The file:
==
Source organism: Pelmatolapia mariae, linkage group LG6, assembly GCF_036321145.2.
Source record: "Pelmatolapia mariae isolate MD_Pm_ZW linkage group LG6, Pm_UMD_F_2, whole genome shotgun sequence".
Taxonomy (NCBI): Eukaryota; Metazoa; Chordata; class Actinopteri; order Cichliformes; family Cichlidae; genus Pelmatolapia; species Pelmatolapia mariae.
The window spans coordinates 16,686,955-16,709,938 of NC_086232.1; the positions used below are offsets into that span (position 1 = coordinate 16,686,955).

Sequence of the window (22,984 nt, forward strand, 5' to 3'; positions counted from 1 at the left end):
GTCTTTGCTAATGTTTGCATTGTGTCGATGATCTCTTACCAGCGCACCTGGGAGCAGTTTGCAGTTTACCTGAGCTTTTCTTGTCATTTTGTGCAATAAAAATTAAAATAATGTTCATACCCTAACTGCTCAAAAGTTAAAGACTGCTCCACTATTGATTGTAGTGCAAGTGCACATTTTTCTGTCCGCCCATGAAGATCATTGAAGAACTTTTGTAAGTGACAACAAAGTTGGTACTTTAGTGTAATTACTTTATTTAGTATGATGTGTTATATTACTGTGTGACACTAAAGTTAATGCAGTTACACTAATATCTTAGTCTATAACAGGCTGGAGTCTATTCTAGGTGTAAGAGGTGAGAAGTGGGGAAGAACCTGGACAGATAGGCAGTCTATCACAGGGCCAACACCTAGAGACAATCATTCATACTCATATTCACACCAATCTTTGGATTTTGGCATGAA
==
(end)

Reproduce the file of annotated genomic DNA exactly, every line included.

Source organism: Pelmatolapia mariae, linkage group LG6, assembly GCF_036321145.2.
Source record: "Pelmatolapia mariae isolate MD_Pm_ZW linkage group LG6, Pm_UMD_F_2, whole genome shotgun sequence".
Taxonomy (NCBI): Eukaryota; Metazoa; Chordata; class Actinopteri; order Cichliformes; family Cichlidae; genus Pelmatolapia; species Pelmatolapia mariae.
The window spans coordinates 16,686,955-16,709,938 of NC_086232.1; the positions used below are offsets into that span (position 1 = coordinate 16,686,955).

Sequence of the window (22,984 nt, forward strand, 5' to 3'; positions counted from 1 at the left end):
GTCTTTGCTAATGTTTGCATTGTGTCGATGATCTCTTACCAGCGCACCTGGGAGCAGTTTGCAGTTTACCTGAGCTTTTCTTGTCATTTTGTGCAATAAAAATTAAAATAATGTTCATACCCTAACTGCTCAAAAGTTAAAGACTGCTCCACTATTGATTGTAGTGCAAGTGCACATTTTTCTGTCCGCCCATGAAGATCATTGAAGAACTTTTGTAAGTGACAACAAAGTTGGTACTTTAGTGTAATTACTTTATTTAGTATGATGTGTTATATTACTGTGTGACACTAAAGTTAATGCAGTTACACTAATATCTTAGTCTATAACAGGCTGGAGTCTATTCTAGGTGTAAGAGGTGAGAAGTGGGGAAGAACCTGGACAGATAGGCAGTCTATCACAGGGCCAACACCTAGAGACAATCATTCATACTCATATTCACACCAATCTTTGGATTTTGGCATGAA